APL instrument to fly on first NASA-funded Virgin Galactic spaceflight

Jun 03, 2014
APL instrument to fly on first NASA-funded Virgin Galactic spaceflight
Components of APL’s Electromagnetic Fields Measurement instrument. For scale, the device measures about 10 by 10 inches. Credit: Johns Hopkins University Applied Physics Laboratory

While Earth's upper atmosphere may soon be a destination for space tourists, scientists from the Johns Hopkins University Applied Physics Laboratory (APL) have set their sights on being among the first to blaze a research trail in this "suborbital" region, with the launch of an instrument to study magnetic activity 50 miles aboveground.

APL's Electromagnetic Field Measurements instrument is one of 12 experiments set to fly on Virgin Galactic's SpaceShipTwo, as part of the first NASA-funded science mission on a suborbital plane. During a 90-minute flight—on a launch date to be announced—the instrument will characterize the inside the spacecraft, to help scientists understand the potential effects of strong external and internally generated fields on the spacecraft and what they carry.

"This data will enable future payloads designed to make scientific observations of Earth's magnetic field to cancel out interference from the spacecraft," says APL's H. Todd Smith, the Electromagnetic Field Measurements principal investigator. "Ultimately, our payload will serve as an integration platform for future and instrument development activities."

Scientists hope commercial spacecraft designed for tourism may also provide low-cost access to space for research, instrument development, technology demonstrations and education. These new manned and unmanned vehicles will initially travel to altitudes up to 50 miles—just about 80 kilometers—at costs much lower and with higher frequency than current research rockets.

APL instrument to fly on first NASA-funded Virgin Galactic spaceflight
Virgin Galactic’s SpaceShipTwo — pictured here during a supersonic flight test earlier this year — will carry a dozen NASA-sponsored scientific payloads. Credit: MarsScientific.com and Clay Center Observatory via Virgin Galactic

Researchers refer to this region as the "ignorosphere" because it's been so difficult to study directly. "It's too high for balloons and aircraft to reach, yet too low for satellites," Smith said. "Yet, this is a critical transition region for our atmosphere—approaching the gateway between Earth and outer space—so these new vehicles may afford an unprecedented research opportunity."

APL is establishing a foothold in the burgeoning field of suborbital space research; the Lab hosted a meeting last summer for scientists to discuss the latest commercial space developments and determine the utility, challenges and interest for aeronomy investigations—studies of the —enabled by the rapidly emerging commercial suborbital spacecraft industry. APL is also set to launch three more instruments under NASA's Flight Opportunities program, which leverages commercially available vehicles and platforms to enable technology discoveries.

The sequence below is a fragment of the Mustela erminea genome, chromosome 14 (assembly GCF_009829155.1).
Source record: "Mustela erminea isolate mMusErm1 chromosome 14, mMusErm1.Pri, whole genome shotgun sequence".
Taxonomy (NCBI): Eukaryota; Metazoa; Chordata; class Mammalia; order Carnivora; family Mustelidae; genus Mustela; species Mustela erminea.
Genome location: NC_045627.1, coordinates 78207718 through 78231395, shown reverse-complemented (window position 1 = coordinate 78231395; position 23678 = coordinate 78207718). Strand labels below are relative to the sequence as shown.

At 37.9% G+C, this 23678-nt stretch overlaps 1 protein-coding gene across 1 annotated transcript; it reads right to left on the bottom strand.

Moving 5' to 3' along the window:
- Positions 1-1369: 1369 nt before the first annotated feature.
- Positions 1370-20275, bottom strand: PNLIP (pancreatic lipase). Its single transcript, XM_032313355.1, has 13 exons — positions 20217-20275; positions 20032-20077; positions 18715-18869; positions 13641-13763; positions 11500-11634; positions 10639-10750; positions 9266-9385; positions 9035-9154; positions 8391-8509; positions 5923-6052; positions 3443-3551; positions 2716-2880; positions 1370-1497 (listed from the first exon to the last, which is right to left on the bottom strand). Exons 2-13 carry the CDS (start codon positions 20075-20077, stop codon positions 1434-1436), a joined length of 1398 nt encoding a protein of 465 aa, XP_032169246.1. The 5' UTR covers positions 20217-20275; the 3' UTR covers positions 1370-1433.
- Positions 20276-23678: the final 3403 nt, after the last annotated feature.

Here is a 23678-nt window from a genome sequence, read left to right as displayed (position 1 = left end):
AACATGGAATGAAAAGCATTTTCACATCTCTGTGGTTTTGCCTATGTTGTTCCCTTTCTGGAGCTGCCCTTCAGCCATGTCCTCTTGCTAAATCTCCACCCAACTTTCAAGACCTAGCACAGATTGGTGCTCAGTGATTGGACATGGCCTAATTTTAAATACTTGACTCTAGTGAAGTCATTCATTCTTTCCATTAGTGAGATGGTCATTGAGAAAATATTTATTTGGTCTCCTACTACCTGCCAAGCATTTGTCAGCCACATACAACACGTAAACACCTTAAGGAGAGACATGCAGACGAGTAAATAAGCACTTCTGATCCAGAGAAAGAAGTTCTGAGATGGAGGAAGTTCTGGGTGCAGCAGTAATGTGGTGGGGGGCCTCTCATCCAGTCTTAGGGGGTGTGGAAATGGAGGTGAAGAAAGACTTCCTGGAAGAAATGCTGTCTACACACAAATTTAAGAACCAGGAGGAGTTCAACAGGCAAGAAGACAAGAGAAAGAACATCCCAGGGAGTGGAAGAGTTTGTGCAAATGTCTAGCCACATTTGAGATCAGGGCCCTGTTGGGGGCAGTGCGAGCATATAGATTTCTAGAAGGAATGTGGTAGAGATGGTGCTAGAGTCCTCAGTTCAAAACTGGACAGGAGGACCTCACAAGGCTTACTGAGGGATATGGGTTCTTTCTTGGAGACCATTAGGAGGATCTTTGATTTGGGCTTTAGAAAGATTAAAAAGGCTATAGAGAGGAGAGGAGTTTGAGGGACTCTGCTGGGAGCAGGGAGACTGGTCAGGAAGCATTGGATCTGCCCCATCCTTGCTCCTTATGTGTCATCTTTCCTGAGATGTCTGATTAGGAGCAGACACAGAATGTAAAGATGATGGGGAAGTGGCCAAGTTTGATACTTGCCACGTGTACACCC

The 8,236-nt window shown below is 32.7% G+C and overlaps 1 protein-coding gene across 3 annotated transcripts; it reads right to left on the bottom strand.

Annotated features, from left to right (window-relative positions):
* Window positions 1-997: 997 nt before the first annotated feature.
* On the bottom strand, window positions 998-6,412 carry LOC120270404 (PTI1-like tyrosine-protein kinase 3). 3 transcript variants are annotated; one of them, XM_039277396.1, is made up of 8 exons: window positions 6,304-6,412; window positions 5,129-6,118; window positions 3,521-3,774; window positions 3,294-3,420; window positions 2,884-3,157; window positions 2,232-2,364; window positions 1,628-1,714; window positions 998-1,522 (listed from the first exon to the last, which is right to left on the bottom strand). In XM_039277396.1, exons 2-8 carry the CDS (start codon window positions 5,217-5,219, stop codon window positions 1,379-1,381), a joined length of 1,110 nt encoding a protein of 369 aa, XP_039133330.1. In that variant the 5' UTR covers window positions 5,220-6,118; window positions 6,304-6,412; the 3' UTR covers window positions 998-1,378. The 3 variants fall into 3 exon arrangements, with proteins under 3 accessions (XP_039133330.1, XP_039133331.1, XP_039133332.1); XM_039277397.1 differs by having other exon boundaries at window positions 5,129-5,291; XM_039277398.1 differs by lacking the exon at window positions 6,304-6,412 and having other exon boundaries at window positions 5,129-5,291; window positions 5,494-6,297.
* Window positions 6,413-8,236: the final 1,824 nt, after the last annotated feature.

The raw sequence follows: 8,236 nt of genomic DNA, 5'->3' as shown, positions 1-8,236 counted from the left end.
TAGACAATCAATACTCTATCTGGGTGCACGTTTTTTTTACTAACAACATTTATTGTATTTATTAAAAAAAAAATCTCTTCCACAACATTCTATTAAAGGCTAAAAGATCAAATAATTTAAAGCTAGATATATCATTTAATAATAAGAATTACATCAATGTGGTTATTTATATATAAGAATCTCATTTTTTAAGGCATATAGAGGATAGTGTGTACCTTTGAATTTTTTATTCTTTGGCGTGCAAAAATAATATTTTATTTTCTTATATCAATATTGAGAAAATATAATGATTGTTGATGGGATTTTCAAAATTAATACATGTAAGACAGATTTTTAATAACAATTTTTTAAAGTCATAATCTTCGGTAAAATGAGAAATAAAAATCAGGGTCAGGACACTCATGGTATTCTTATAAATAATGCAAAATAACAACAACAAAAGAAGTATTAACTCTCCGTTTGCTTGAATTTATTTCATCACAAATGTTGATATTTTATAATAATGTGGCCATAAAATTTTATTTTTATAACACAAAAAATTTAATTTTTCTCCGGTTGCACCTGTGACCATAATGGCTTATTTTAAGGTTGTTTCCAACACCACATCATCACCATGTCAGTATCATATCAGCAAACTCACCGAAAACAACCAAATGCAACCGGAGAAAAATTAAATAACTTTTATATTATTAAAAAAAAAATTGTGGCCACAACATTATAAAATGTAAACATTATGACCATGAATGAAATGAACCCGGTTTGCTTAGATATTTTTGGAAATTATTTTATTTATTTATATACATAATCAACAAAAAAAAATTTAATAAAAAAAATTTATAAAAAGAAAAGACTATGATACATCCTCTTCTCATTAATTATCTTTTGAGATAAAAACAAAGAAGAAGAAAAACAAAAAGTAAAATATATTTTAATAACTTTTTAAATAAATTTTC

The flights will allow researchers to demonstrate the viability of their technologies while taking advantage of American commercial access to near-space. "We are at the beginning of a revolutionary new age in which the average person can have access to space," Smith said. "The sky is literally the limit for the scientific possibilities."

Explore further: Solar Probe Plus moves into advanced development

Provided by Applied Physics Laboratory

5 /5 (1 vote)
add to favorites email to friend print save as pdf

Related Stories

Two GOES-R instruments complete spacecraft integration

May 29, 2014

Two of the six instruments that will fly on NOAA's first Geostationary Operational Environmental Satellite - R (GOES-R) satellite have completed integration with the spacecraft. The Solar Ultraviolet Imager ...

NASA's MMS observatories stacked for testing

Apr 21, 2014

(Phys.org) —Engineers at NASA's Goddard Space Flight Center in Greenbelt, Md., accomplished another first. Using a large overhead crane, they mated two Magnetospheric Multiscale, or MMS, observatories – ...

Recommended for you

Mysteries of space dust revealed

Aug 29, 2014

The first analysis of space dust collected by a special collector onboard NASA's Stardust mission and sent back to Earth for study in 2006 suggests the tiny specks open a door to studying the origins of the ...

A guide to the 2014 Neptune opposition season

Aug 29, 2014

Never seen Neptune? Now is a good time to try, as the outermost ice giant world reaches opposition this weekend at 14:00 Universal Time (UT) or 10:00 AM EDT on Friday, August 29th. This means that the distant ...

Informing NASA's Asteroid Initiative: A citizen forum

Aug 28, 2014

In its history, the Earth has been repeatedly struck by asteroids, large chunks of rock from space that can cause considerable damage in a collision. Can we—or should we—try to protect Earth from potentially ...

Image: Rosetta's comet looms

Aug 28, 2014

Wow! Rosetta is getting ever-closer to its target comet by the day. This navigation camera shot from Aug. 23 shows that the spacecraft is so close to Comet 67P/Churyumov-Gerasimenko that it's difficult to ...

User comments : 0